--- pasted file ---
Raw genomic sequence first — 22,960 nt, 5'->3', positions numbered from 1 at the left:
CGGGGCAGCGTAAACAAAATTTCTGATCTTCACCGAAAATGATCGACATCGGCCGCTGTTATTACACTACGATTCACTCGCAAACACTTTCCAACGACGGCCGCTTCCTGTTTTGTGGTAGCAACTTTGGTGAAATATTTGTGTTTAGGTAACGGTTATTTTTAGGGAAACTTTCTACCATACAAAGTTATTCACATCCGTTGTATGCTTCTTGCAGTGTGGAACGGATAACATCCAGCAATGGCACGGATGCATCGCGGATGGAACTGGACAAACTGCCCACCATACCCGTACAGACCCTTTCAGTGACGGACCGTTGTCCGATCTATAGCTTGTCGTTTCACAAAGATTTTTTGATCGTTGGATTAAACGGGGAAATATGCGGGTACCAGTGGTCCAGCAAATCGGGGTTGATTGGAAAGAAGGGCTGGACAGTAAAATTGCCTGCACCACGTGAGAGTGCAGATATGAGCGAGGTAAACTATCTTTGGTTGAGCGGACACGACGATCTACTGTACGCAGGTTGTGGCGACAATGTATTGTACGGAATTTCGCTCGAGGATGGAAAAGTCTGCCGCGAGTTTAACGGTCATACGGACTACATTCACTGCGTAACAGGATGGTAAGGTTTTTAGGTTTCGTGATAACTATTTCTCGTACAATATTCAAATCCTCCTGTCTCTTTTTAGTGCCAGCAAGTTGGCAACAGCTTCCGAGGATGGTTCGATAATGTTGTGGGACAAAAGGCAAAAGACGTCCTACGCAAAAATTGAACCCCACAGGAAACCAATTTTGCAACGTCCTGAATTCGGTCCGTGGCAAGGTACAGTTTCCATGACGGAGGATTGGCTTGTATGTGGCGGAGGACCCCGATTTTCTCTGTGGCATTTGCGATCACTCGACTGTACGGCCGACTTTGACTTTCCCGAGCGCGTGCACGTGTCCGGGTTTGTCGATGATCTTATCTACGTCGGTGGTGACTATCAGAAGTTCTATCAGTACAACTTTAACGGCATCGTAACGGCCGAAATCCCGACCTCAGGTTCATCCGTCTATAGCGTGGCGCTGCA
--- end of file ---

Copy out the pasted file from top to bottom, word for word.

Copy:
Raw genomic sequence first — 22,960 nt, 5'->3', positions numbered from 1 at the left:
CGGGGCAGCGTAAACAAAATTTCTGATCTTCACCGAAAATGATCGACATCGGCCGCTGTTATTACACTACGATTCACTCGCAAACACTTTCCAACGACGGCCGCTTCCTGTTTTGTGGTAGCAACTTTGGTGAAATATTTGTGTTTAGGTAACGGTTATTTTTAGGGAAACTTTCTACCATACAAAGTTATTCACATCCGTTGTATGCTTCTTGCAGTGTGGAACGGATAACATCCAGCAATGGCACGGATGCATCGCGGATGGAACTGGACAAACTGCCCACCATACCCGTACAGACCCTTTCAGTGACGGACCGTTGTCCGATCTATAGCTTGTCGTTTCACAAAGATTTTTTGATCGTTGGATTAAACGGGGAAATATGCGGGTACCAGTGGTCCAGCAAATCGGGGTTGATTGGAAAGAAGGGCTGGACAGTAAAATTGCCTGCACCACGTGAGAGTGCAGATATGAGCGAGGTAAACTATCTTTGGTTGAGCGGACACGACGATCTACTGTACGCAGGTTGTGGCGACAATGTATTGTACGGAATTTCGCTCGAGGATGGAAAAGTCTGCCGCGAGTTTAACGGTCATACGGACTACATTCACTGCGTAACAGGATGGTAAGGTTTTTAGGTTTCGTGATAACTATTTCTCGTACAATATTCAAATCCTCCTGTCTCTTTTTAGTGCCAGCAAGTTGGCAACAGCTTCCGAGGATGGTTCGATAATGTTGTGGGACAAAAGGCAAAAGACGTCCTACGCAAAAATTGAACCCCACAGGAAACCAATTTTGCAACGTCCTGAATTCGGTCCGTGGCAAGGTACAGTTTCCATGACGGAGGATTGGCTTGTATGTGGCGGAGGACCCCGATTTTCTCTGTGGCATTTGCGATCACTCGACTGTACGGCCGACTTTGACTTTCCCGAGCGCGTGCACGTGTCCGGGTTTGTCGATGATCTTATCTACGTCGGTGGTGACTATCAGAAGTTCTATCAGTACAACTTTAACGGCATCGTAACGGCCGAAATCCCGACCTCAGGTTCATCCGTCTATAGCGTGGCGCTGCA